In 1996, Lesley Ann Foster set up a women’s support centre in South Africa, where incidents of violence against women and girls remain one of the highest in the world, despite human rights laws passed by the government.
Masimanyane Women’s Support Centre initially provided counselling support to women and girls from marginalised communities in the Eastern Cape, where the centre is based. However, the problem of gender-based violence proved to be so immense, and the responses from the criminal justice system so weak, that Masimanyane soon found itself drawn into providing paralegal support and engaging in a broad range of advocacy and public education initiatives.
Lesley Ann addressed delegates at the IDLO conference today under the theme: gender and access to justice. “Women’s experiences are multi-layered and require a deeper analysis than looking at individual experiences. A holistic human rights approach is needed, an indivisibility and interdependence approach to show violations in a broader context,” she said.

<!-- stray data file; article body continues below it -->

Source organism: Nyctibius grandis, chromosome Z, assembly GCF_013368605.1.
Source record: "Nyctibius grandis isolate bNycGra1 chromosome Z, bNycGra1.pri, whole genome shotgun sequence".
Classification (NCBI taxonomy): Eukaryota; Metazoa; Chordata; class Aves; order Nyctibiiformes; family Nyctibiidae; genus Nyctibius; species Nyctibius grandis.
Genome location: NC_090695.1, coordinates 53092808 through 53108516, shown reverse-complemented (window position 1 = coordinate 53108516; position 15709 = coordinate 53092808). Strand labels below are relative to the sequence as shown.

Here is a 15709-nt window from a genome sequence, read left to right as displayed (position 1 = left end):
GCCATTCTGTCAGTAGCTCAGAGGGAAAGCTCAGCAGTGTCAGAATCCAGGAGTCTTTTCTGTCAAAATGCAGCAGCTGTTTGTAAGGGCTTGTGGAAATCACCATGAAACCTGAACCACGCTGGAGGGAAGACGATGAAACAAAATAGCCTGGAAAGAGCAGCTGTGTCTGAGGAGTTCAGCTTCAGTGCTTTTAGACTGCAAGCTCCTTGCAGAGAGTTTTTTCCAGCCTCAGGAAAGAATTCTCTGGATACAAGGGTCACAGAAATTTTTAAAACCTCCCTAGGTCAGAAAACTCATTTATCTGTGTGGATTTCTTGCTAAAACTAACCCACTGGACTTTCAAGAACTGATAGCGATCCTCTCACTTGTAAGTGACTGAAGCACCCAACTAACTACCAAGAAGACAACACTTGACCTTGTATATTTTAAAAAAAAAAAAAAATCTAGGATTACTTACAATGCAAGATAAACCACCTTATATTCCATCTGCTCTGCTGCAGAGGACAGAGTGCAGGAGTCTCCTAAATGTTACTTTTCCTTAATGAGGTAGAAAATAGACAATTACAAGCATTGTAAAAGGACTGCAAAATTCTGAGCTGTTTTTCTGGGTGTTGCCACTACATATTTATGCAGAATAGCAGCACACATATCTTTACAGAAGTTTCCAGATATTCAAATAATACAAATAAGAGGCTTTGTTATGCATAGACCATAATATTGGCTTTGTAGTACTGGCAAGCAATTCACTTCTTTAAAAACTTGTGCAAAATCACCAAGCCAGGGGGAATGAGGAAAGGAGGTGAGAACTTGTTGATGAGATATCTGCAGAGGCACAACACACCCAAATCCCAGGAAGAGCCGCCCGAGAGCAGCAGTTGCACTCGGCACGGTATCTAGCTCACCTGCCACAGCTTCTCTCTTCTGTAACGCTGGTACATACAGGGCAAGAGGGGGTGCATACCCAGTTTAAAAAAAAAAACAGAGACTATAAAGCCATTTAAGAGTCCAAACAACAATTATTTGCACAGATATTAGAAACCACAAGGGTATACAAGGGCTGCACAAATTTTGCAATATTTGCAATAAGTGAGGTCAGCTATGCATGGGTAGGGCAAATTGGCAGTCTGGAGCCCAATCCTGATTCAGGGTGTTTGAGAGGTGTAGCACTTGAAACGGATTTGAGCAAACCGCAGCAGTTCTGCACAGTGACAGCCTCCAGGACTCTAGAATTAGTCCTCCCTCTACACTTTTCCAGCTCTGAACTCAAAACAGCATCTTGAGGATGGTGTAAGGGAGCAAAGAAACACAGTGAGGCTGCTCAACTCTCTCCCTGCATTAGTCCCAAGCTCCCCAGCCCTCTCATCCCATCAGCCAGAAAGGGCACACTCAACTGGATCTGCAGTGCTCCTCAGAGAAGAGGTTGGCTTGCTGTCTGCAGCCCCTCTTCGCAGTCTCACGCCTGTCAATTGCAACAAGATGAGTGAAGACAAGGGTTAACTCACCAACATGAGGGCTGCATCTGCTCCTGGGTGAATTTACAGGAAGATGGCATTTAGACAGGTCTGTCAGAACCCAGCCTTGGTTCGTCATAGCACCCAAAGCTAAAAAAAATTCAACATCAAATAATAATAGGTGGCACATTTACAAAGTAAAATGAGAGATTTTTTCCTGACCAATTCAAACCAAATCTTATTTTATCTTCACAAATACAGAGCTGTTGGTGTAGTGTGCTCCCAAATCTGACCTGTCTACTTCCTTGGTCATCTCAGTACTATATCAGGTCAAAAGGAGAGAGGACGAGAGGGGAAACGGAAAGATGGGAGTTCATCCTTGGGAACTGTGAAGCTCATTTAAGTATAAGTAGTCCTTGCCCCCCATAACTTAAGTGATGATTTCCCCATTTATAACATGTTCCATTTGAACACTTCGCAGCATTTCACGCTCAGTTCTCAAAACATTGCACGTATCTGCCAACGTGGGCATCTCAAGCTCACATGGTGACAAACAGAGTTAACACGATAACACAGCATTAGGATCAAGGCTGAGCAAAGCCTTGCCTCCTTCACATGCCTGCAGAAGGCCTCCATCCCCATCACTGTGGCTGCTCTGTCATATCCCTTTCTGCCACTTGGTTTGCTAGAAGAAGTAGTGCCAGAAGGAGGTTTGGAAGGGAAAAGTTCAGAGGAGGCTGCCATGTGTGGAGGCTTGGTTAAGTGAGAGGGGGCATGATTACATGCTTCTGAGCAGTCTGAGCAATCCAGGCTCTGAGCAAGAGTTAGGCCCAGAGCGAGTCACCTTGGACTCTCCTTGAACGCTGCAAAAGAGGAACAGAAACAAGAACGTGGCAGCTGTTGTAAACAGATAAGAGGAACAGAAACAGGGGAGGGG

In her remarks, she also spoke about traditional justice, which she said was rooted in the context of male privilege and requires women’s oppression to thrive. “This does not lead to the empowerment of women and impacts on a range of developmental factors including economic, health, educational indicators etc.
“Women’s rights advocates hold the view that a holistic, intersectional application of the rule of law can lift women out of poverty and doing that improves the lives of entire families and communities.”
Application of the rule of law must not be a top down or elusive mechanism, but one that is entrenched in the psyche of individuals and society as a whole. Only then would the SGDs or Agenda 2063 have the chance to succeed, she said.